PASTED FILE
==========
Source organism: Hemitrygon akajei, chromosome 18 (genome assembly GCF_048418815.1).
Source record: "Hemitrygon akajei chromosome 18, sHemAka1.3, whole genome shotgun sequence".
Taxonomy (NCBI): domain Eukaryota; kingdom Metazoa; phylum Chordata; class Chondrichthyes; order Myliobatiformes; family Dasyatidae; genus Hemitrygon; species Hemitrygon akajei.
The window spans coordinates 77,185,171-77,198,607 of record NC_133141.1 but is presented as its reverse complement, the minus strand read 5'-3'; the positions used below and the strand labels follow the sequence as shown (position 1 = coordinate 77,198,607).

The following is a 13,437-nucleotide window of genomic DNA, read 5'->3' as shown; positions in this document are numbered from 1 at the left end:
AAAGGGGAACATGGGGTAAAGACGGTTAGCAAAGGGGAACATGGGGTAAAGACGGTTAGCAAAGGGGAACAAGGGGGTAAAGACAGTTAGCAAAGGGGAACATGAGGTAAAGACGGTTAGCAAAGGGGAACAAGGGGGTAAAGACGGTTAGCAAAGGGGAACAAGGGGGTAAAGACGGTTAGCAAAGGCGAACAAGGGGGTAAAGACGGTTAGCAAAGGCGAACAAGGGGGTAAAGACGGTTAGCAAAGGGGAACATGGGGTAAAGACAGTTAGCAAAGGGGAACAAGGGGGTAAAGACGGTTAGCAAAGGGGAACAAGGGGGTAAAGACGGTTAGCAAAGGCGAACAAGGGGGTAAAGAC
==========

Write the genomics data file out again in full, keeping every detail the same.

Source organism: Hemitrygon akajei, chromosome 18 (genome assembly GCF_048418815.1).
Source record: "Hemitrygon akajei chromosome 18, sHemAka1.3, whole genome shotgun sequence".
Taxonomy (NCBI): domain Eukaryota; kingdom Metazoa; phylum Chordata; class Chondrichthyes; order Myliobatiformes; family Dasyatidae; genus Hemitrygon; species Hemitrygon akajei.
The window spans coordinates 77,185,171-77,198,607 of record NC_133141.1 but is presented as its reverse complement, the minus strand read 5'-3'; the positions used below and the strand labels follow the sequence as shown (position 1 = coordinate 77,198,607).

The following is a 13,437-nucleotide window of genomic DNA, read 5'->3' as shown; positions in this document are numbered from 1 at the left end:
AAAGGGGAACATGGGGTAAAGACGGTTAGCAAAGGGGAACATGGGGTAAAGACGGTTAGCAAAGGGGAACAAGGGGGTAAAGACAGTTAGCAAAGGGGAACATGAGGTAAAGACGGTTAGCAAAGGGGAACAAGGGGGTAAAGACGGTTAGCAAAGGGGAACAAGGGGGTAAAGACGGTTAGCAAAGGCGAACAAGGGGGTAAAGACGGTTAGCAAAGGCGAACAAGGGGGTAAAGACGGTTAGCAAAGGGGAACATGGGGTAAAGACAGTTAGCAAAGGGGAACAAGGGGGTAAAGACGGTTAGCAAAGGGGAACAAGGGGGTAAAGACGGTTAGCAAAGGCGAACAAGGGGGTAAAGAC